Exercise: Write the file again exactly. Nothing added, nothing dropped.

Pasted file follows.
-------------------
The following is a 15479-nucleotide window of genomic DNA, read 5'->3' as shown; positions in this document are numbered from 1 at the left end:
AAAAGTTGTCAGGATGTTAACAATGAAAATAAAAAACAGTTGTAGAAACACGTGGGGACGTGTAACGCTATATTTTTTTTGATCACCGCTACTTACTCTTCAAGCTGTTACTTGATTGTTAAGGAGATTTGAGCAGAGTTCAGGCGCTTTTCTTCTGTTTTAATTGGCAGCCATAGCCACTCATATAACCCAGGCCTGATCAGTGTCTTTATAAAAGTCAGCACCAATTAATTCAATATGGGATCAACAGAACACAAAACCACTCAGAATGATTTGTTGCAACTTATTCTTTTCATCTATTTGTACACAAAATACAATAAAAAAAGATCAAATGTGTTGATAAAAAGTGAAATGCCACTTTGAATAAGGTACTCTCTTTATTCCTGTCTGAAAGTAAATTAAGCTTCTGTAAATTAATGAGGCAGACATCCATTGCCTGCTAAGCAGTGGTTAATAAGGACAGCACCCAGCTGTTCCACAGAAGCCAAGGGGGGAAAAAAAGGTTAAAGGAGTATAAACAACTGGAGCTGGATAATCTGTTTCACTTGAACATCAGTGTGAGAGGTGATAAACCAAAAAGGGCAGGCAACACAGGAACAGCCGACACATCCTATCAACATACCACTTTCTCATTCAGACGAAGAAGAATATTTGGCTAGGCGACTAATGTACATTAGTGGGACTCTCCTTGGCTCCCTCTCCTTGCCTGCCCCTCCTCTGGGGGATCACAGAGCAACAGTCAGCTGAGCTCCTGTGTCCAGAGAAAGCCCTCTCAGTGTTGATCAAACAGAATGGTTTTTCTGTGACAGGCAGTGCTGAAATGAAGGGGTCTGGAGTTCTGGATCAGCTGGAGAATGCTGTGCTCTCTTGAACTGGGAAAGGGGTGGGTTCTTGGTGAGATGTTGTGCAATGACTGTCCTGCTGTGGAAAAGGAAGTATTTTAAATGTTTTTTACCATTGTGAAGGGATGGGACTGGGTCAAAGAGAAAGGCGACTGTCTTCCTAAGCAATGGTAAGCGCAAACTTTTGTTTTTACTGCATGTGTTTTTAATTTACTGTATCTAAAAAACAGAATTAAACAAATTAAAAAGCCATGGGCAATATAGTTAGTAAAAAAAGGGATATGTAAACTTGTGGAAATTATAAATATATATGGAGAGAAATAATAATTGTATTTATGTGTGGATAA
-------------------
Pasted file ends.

The following is a 15479-nucleotide window of genomic DNA, read 5'->3' as shown; positions in this document are numbered from 1 at the left end:
AAAAGTTGTCAGGATGTTAACAATGAAAATAAAAAACAGTTGTAGAAACACGTGGGGACGTGTAACGCTATATTTTTTTTGATCACCGCTACTTACTCTTCAAGCTGTTACTTGATTGTTAAGGAGATTTGAGCAGAGTTCAGGCGCTTTTCTTCTGTTTTAATTGGCAGCCATAGCCACTCATATAACCCAGGCCTGATCAGTGTCTTTATAAAAGTCAGCACCAATTAATTCAATATGGGATCAACAGAACACAAAACCACTCAGAATGATTTGTTGCAACTTATTCTTTTCATCTATTTGTACACAAAATACAATAAAAAAAGATCAAATGTGTTGATAAAAAGTGAAATGCCACTTTGAATAAGGTACTCTCTTTATTCCTGTCTGAAAGTAAATTAAGCTTCTGTAAATTAATGAGGCAGACATCCATTGCCTGCTAAGCAGTGGTTAATAAGGACAGCACCCAGCTGTTCCACAGAAGCCAAGGGGGGAAAAAAAGGTTAAAGGAGTATAAACAACTGGAGCTGGATAATCTGTTTCACTTGAACATCAGTGTGAGAGGTGATAAACCAAAAAGGGCAGGCAACACAGGAACAGCCGACACATCCTATCAACATACCACTTTCTCATTCAGACGAAGAAGAATATTTGGCTAGGCGACTAATGTACATTAGTGGGACTCTCCTTGGCTCCCTCTCCTTGCCTGCCCCTCCTCTGGGGGATCACAGAGCAACAGTCAGCTGAGCTCCTGTGTCCAGAGAAAGCCCTCTCAGTGTTGATCAAACAGAATGGTTTTTCTGTGACAGGCAGTGCTGAAATGAAGGGGTCTGGAGTTCTGGATCAGCTGGAGAATGCTGTGCTCTCTTGAACTGGGAAAGGGGTGGGTTCTTGGTGAGATGTTGTGCAATGACTGTCCTGCTGTGGAAAAGGAAGTATTTTAAATGTTTTTTACCATTGTGAAGGGATGGGACTGGGTCAAAGAGAAAGGCGACTGTCTTCCTAAGCAATGGTAAGCGCAAACTTTTGTTTTTACTGCATGTGTTTTTAATTTACTGTATCTAAAAAACAGAATTAAACAAATTAAAAAGCCATGGGCAATATAGTTAGTAAAAAAAGGGATATGTAAACTTGTGGAAATTATAAATATATATGGAGAGAAATAATAATTGTATTTATGTGTGGATAA